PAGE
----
There are a few differences between the two sports and it’s not just the sculling drills and rowing techniques that will set them apart. For example; A coxswain is only present in rowing and not sculling. 

In sweep rowing, each rower will only have one oar. And, with this there is always a bow pair and a stern pair. Sometimes, there is a coxswain. Often, the coxswain is required for traditional races, regattas and events such as the Henley Royal Regatta.

In rowing, you’ll often find a crew of 2+, 2-, 4+, 4- and 8+ where the ‘+’ indicates the addition of a coxswain and the ‘-‘ is without. 

However, in the sculling side of operations, there is no coxswain and all rowers have two oars to contend with. Also known as sculling for one, the single scull for beginners is the best way to get used to the vessel, the water and the feel of oars. In terms of crew, sculling is flexible to allow 1, 2 and 4 rowers also called the single, double and quad. 

The reason you can’t sweep row alone would be entirely down to the or situation with rowing vs sculling. As there is only one oar in rowing, having one person aboard would make it so you’re either going in a circle or kayaking backwards. Check out The Hobby Kraze’s Ultimate Beginner’s Guide to Kayaking if you’re looking to go into a water sporting hobby alone. 

Either way, if you’re looking to better your catch and drive you should always think about being in a tub of ice cream and trying to scoop the biggest portion you can imagine. However, the team here at The Hobby Kraze would like to not be held accountable for any ice cream cravings after your sculling drills and practice rowing techniques are over for the day.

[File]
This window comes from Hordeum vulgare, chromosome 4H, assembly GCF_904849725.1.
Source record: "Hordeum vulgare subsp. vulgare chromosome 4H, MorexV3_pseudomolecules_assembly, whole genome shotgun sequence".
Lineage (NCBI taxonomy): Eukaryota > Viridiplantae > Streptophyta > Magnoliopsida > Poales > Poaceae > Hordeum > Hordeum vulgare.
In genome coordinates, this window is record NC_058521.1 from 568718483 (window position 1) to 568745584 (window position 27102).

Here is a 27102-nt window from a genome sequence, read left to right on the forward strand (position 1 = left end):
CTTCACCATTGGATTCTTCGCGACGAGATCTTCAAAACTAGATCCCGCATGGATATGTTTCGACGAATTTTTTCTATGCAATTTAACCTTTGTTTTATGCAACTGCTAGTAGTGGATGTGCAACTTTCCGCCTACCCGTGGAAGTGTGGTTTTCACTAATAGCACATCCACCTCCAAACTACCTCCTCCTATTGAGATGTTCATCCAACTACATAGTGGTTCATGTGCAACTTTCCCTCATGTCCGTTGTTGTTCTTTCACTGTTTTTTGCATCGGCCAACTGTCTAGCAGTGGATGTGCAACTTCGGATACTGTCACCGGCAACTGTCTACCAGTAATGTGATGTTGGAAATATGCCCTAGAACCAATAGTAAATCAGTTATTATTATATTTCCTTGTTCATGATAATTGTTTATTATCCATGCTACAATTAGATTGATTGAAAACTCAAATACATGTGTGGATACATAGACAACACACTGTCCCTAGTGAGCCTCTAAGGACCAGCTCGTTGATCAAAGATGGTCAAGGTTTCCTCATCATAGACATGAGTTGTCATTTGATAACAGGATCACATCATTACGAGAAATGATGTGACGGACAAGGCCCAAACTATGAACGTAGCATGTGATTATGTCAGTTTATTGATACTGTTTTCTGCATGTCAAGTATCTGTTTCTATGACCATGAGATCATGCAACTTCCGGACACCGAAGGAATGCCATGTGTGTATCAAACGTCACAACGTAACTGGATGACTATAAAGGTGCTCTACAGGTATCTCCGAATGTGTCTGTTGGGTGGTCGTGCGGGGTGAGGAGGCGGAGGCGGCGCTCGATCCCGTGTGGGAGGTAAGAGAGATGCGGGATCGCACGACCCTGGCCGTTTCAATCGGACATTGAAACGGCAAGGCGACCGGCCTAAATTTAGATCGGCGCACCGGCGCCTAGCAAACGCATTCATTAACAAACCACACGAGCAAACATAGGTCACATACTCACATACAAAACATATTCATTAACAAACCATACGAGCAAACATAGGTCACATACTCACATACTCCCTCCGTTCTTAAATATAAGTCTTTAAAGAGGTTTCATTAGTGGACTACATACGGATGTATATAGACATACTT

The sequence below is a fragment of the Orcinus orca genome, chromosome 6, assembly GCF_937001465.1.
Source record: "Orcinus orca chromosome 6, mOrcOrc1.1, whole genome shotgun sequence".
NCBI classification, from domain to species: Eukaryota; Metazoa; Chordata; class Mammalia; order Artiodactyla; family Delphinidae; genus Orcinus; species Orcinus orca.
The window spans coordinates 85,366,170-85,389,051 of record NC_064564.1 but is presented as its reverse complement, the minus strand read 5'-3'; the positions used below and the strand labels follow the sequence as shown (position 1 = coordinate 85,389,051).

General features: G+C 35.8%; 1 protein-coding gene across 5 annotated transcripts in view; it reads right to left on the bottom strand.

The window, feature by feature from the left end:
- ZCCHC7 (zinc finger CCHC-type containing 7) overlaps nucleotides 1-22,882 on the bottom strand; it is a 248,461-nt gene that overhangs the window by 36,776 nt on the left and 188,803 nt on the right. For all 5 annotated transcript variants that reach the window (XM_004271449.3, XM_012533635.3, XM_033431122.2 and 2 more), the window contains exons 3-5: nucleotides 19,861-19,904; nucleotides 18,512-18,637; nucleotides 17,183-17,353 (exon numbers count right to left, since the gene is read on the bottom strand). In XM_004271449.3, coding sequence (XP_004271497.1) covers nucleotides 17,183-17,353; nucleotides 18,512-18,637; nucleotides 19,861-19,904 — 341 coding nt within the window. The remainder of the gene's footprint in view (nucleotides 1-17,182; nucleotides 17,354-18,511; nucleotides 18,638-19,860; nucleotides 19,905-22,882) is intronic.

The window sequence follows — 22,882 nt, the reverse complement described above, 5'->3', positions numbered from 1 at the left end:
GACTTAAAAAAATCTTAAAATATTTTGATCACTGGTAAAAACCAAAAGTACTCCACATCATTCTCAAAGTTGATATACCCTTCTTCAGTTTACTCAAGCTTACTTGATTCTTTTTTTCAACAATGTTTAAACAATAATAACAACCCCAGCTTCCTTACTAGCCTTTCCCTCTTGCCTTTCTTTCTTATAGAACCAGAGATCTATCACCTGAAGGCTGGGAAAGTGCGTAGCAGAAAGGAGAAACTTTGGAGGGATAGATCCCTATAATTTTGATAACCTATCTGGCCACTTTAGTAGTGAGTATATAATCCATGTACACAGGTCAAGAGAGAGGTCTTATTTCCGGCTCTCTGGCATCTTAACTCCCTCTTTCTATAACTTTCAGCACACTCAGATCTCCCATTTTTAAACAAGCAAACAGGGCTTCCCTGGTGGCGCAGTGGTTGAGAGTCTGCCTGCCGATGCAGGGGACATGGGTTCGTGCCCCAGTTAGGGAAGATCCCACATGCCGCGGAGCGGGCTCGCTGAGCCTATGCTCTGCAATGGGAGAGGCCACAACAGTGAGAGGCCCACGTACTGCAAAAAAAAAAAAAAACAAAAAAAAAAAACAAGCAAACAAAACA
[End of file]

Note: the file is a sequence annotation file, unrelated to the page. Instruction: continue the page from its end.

Starting on a Journey for a Single Scull for Beginners

Starting on a Journey for a Single Scull for Beginners

If you’ve decided that rowing vs sculling is for you, then you’ll want to begin practicing your sculling drills and rowing techniques such as the backstop, checking, catch, recovery and frontstop. And, a top tip from the team here at The Hobby Kraze would be to begin your journey by finding space to single scull for beginners. 

Even if it’s rowing you want to do as a full-time hobby with a crew, using a single scull for beginners has many benefits to help get your talents going.  A single scull is a much smaller boat built to hold only one rower. It has two oars and two riggers as well as two controls for the rudder. 

Here’s a list of useful steps you can use to get into your single scull for beginner’s boat:

  • Place the boat on the water with the bow facing the current
  • Ensure the oars in the proper position of being perpendicular to the boat
  • Adjust the foot stretchers to make sure they fit your height
  • Make sure the rigger is over the jetty
  • Extend the oars to increase your balance
  • Hold both the oar ends in one hand